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Working bladders grown from progenitor cells

11 years 4 months ago #17111 by momof4
I am sure that when it gets to the point of human trials in the area of bladder cancer...they will probably use "Donor" cells from relatives similar to bone marrow transplants...it is in it infancy but the possibilities are awesome...

Karen

Caregiver for my Wonderful Husband Angelo, who has Metastatic Bladder Cancer.

Life isn't about how to survive the storm, but how to dance in the rain.

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11 years 4 months ago #17104 by ale53
My impression mirrors Pat's. If the time comes for my bladder to go and I need a new one, I'm not sure I'd want one made from my own bladder cells.

I'll wait to see how these large mammals do further out than 6 months. Do large mammals even get bladder cancer? Anyone know what the standard animal model for human bladder cancer is for studying prospective drugs, neobladders, etc?

It would be more pertininent for us if the researchers used an animal model where they start with animals that have had bladder tumors and then start the neobladder from a biopsy of the animal's "normal" tissue.

Who do you think they would be enrolling in their human studies? Curious what the criteria might be. Any clue how long it takes to grow the new bladder in culture?

Interesting stuff...so many questions left to answer...but I am thankful that people/companies are spending their talents/efforts/money to address these issues!

Best wishes,
Lynn

34yo
Seattle, WA
dx,TURBT 1/08
Ta, low grade

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11 years 4 months ago #16976 by Patricia
If however the progenitor cells come from our own cancer stricken bladder isn't the liklihood of our developing bladder cancer still exist?...I can see where this will be great for especially the kids with spina diffida who have indwelling catheters which make them more prone to blc.
When they take the cells from a diseased bladder either from blc or interstitial cystitis and it takes without recurrence i'll be a believer.
Hope it works.........Pat

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11 years 4 months ago #16969 by momof4
Groover...I posted about this a few months ago...AWESOME isn't it! Here is a video. This company is located in the same town where I live. This Dr. Atala (at Wake Forest Baptist Hospital) created this with an ink jet printer!!! I will be getting stock in this company very soon...they are on the cutting edge of this science!!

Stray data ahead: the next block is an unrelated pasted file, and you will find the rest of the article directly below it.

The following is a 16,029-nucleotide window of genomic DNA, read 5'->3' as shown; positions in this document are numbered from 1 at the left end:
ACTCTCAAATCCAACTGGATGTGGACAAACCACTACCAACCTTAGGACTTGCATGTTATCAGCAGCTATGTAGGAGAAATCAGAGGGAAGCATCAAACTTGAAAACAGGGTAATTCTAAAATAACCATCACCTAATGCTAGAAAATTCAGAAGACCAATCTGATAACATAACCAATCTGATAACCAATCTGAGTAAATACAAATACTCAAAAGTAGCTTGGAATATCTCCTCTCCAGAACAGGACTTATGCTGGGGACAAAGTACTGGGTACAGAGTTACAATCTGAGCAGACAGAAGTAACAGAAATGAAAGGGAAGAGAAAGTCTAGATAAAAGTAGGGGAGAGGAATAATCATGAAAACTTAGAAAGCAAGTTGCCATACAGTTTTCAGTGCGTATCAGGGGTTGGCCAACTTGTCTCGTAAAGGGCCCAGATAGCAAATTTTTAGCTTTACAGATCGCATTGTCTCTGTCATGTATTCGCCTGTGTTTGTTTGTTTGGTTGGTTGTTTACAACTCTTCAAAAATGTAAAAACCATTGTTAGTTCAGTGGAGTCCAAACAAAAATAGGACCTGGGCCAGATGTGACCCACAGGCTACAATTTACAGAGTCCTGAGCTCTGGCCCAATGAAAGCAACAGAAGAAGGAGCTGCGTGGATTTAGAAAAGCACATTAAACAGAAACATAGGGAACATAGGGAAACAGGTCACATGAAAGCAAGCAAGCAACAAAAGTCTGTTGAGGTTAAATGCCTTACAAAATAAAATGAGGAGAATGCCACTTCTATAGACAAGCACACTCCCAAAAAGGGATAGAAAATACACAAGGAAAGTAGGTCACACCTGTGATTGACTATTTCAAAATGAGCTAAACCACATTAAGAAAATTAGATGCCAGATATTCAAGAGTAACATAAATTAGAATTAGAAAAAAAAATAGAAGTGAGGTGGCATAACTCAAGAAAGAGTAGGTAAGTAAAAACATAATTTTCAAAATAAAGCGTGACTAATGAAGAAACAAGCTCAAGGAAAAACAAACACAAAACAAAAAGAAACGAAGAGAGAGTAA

http://www.tengion.com/

Unbelievable!!!
Karen

Caregiver for my Wonderful Husband Angelo, who has Metastatic Bladder Cancer.

Life isn't about how to survive the storm, but how to dance in the rain.

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11 years 4 months ago #16968 by slabman
WOW! :) That is very positive news. Think about how this might evolve. When diagnosed, you may have the option of conventional cysto and BCG, etc. or to simply grow a new bladder and implant. Isn't medical science wonderful?

Bob
T1 G3
Age 66
DX April 2008
TURB April 2008
Last BCG (#15) April 2009

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11 years 4 months ago #16963 by Groover
Well, no promises, though this just has to be positive news - especially since human clinal trials are stated as being likely to start within the coming year.

NEW YORK (Reuters Health) May 19, 2008 - Months after being implanted into research animals, "neo-bladders" created from progenitor cells appear to function much like natural bladders, researchers have shown.

By Anthony J. Brown, MD

NEW YORK (Reuters Health) - Months after being implanted into research animals, "neo-bladders" created from progenitor cells appear to function much like natural bladders, researchers have shown.

Stem cells become progenitor cells on the way to becoming specialized cells forming particular types of tissue. Neo-bladders are created by removing bladder progenitor cells during bladder biopsies, growing the cells in culture and then seeding them onto a biodegradable bladder-shaped scaffold made out of collagen or other material.

Since the recipient's own progenitor cells are used to create the bladder, the need for immune-suppressing drugs to prevent rejection is eliminated.

This is the "first time a complete internal organ has been regenerated and shown to grow, develop normal or near-normal function, and support life for an extended period of time," Dr. Timothy Bertram told Reuters Health from the annual meeting of the American Urological Association in Orlando, Florida.

In the study, Bertram and colleagues from Tengion, Inc. in Winston-Salem, North Carolina, implanted neo-bladders into 14 large mammals whose original bladders were removed surgically.

Within 6 months, the neo-bladders looked and acted like natural bladders. According to Bertram, the new organs had a full blood supply system and network of nerves, and were correctly connected to other organs. Moreover, no abnormal tissues were noted and there was no evidence of an immune reaction.

"This work holds the promise that someday this technology may be used to regenerate bladders for patients who have lost bladder function," Bertram said, or when cancer or other diseases require removal of the entire bladder.

"We anticipate that in the coming year we may begin human clinical trials in the US with the neo-bladder replacement product," he added.

Source:
http://mobile.reuters.com/mobile/m/FullArticle/CHLT/nhealthNews_uUSPAT96693420080519?src=RSS-HLT

TIM, living in Belgium


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